By Paul Rogers, professor in the department of peace studies at Bradford University, northern England. He is openDemocracy’s international security adviser, and has been writing a weekly column on global security since 28 September 2001; he also writes a monthly briefing for the Oxford Research Group. His latest book is Irregular War: ISIS […]

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Cryptocurrencies: Financial (In)stability and (Un)fairness

By Jon Danielsson, Director of the ESRC funded Systemic Risk Centre, London School of Economics. Originally published at VoxEU Cryptocurrencies are controversial.  Advocates see them as a better form of money that imparts freedom, useful economic functions, fabulous riches and hedges against bad government policies. The sceptics worry about investor protection […]

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From Brothels to Independence: The Neoliberalization of (Sex) Work

Yves here. Further confirmation that the gig economy is not what it is cracked up to be. Sex workers in the UK have less privacy, lower returns, and much less safety in the days of online platforms than they did when brothels dominated the profession. By Ava Caradonna, a migrant, […]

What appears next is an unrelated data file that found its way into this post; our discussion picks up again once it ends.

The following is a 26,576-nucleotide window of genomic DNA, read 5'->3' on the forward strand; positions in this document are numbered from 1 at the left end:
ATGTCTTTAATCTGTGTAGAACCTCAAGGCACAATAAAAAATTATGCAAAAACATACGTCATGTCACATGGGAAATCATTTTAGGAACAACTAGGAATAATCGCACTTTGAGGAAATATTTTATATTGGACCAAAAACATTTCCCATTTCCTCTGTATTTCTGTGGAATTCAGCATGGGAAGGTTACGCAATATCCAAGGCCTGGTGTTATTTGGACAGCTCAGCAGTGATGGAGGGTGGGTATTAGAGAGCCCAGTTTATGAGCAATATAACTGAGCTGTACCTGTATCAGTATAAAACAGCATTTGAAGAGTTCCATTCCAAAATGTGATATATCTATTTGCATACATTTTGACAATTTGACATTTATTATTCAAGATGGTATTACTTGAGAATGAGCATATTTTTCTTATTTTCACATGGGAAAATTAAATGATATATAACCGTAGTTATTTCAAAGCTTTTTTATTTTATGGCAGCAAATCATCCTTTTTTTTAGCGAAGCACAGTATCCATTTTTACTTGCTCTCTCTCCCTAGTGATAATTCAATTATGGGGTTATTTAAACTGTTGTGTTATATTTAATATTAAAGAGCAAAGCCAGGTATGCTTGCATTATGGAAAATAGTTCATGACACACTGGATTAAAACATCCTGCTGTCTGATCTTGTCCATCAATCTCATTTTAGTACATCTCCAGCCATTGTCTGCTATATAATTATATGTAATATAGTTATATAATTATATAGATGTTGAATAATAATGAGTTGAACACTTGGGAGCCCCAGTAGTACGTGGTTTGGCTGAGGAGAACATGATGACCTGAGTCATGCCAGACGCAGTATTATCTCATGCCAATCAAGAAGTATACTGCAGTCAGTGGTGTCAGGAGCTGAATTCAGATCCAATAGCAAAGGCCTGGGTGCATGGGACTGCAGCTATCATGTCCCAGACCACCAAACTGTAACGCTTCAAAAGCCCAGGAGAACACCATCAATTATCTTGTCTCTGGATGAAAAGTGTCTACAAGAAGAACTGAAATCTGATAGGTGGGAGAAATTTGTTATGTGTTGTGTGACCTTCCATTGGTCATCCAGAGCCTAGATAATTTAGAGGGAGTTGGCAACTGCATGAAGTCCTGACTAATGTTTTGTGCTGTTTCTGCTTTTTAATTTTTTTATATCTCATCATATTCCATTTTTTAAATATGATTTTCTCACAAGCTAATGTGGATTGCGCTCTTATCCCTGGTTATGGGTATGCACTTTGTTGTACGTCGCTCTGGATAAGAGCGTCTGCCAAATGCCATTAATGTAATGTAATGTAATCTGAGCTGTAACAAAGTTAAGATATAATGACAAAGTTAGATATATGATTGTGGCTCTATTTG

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Gaius Publius: Why Is Thomas Frank Puzzled?

By Gaius Publius, a professional writer living on the West Coast of the United States and frequent contributor to DownWithTyranny, digby, Truthout, and Naked Capitalism. Follow him on Twitter @Gaius_Publius, Tumblr and Facebook. GP article archive  here. Originally published at DownWithTyranny A Bernie Sanders event in Madison, Wisconsin during the 2016 Democratic Party primary I […]

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Puerto Rico: 1427 Hurricane Maria Deaths

By Jerri-Lynn Scofield, who has worked as a securities lawyer and a derivatives trader. She is currently writing a book about textile artisans. The government of Puerto Rico finally acknowledged in Transformation and Innovation in the Wake of Devastation,a report posted online and filed with Congress Wednesday, that an additional 1427 people died in the four months […]

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Empires, Past and Present

By Joseph Joyce. Originally published at Angry Bear Economists rarely write about “empires,” unless they are referring to historical examples such as the Roman empire. But Thomas Hauner of the Federal Reserve Bank of Minneapolis,  Branko Milanovic of the Graduate Center of City University of New York and Suresh Naidu of Columbia University have presented a study […]